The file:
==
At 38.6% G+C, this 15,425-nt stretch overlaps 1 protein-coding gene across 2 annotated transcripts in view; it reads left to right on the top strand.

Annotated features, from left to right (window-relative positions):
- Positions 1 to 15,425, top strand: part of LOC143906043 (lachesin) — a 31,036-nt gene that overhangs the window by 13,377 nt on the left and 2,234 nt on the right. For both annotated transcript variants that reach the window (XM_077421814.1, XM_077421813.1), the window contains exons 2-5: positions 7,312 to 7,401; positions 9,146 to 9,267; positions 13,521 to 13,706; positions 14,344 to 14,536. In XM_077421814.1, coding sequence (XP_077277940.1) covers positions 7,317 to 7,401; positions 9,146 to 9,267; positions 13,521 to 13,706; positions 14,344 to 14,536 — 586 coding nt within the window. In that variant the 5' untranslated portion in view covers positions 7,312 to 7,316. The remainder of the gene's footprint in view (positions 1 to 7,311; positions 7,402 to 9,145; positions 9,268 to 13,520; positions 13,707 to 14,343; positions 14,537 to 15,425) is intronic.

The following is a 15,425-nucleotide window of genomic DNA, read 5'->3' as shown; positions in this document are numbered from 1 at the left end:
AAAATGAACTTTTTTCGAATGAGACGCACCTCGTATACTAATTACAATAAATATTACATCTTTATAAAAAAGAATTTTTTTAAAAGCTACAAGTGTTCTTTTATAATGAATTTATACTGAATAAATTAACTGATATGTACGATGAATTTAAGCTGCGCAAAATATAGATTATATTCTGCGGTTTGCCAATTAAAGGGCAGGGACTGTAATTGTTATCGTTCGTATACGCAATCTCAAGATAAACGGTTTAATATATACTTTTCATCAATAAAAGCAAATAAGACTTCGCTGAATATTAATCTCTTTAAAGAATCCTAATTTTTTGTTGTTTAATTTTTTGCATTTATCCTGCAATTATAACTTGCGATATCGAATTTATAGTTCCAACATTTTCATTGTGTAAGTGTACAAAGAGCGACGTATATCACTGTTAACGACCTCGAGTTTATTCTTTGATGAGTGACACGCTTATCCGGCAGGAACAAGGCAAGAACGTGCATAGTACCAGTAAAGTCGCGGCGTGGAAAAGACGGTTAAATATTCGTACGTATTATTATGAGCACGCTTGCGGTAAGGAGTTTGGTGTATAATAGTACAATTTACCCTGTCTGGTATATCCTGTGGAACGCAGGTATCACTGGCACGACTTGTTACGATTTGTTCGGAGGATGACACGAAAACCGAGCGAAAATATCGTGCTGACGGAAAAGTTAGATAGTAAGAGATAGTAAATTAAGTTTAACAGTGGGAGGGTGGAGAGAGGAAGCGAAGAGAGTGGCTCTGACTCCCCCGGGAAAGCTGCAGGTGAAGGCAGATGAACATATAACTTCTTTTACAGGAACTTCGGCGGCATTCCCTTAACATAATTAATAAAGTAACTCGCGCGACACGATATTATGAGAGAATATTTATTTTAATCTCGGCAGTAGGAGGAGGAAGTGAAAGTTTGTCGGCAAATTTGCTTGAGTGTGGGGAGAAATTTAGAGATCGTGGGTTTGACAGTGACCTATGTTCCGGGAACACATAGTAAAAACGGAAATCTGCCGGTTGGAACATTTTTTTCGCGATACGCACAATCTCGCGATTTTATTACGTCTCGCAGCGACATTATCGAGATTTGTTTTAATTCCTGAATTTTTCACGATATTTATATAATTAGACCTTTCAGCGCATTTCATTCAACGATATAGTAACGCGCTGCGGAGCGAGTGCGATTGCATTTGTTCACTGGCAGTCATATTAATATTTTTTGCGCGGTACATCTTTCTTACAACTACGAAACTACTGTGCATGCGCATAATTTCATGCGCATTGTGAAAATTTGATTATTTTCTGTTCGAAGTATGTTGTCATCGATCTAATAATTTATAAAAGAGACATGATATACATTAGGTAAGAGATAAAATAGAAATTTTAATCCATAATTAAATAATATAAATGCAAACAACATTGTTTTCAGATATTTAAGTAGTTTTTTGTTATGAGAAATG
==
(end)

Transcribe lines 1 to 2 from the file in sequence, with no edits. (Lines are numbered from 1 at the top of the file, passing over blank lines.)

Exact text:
At 38.6% G+C, this 15,425-nt stretch overlaps 1 protein-coding gene across 2 annotated transcripts in view; it reads left to right on the top strand.

Annotated features, from left to right (window-relative positions):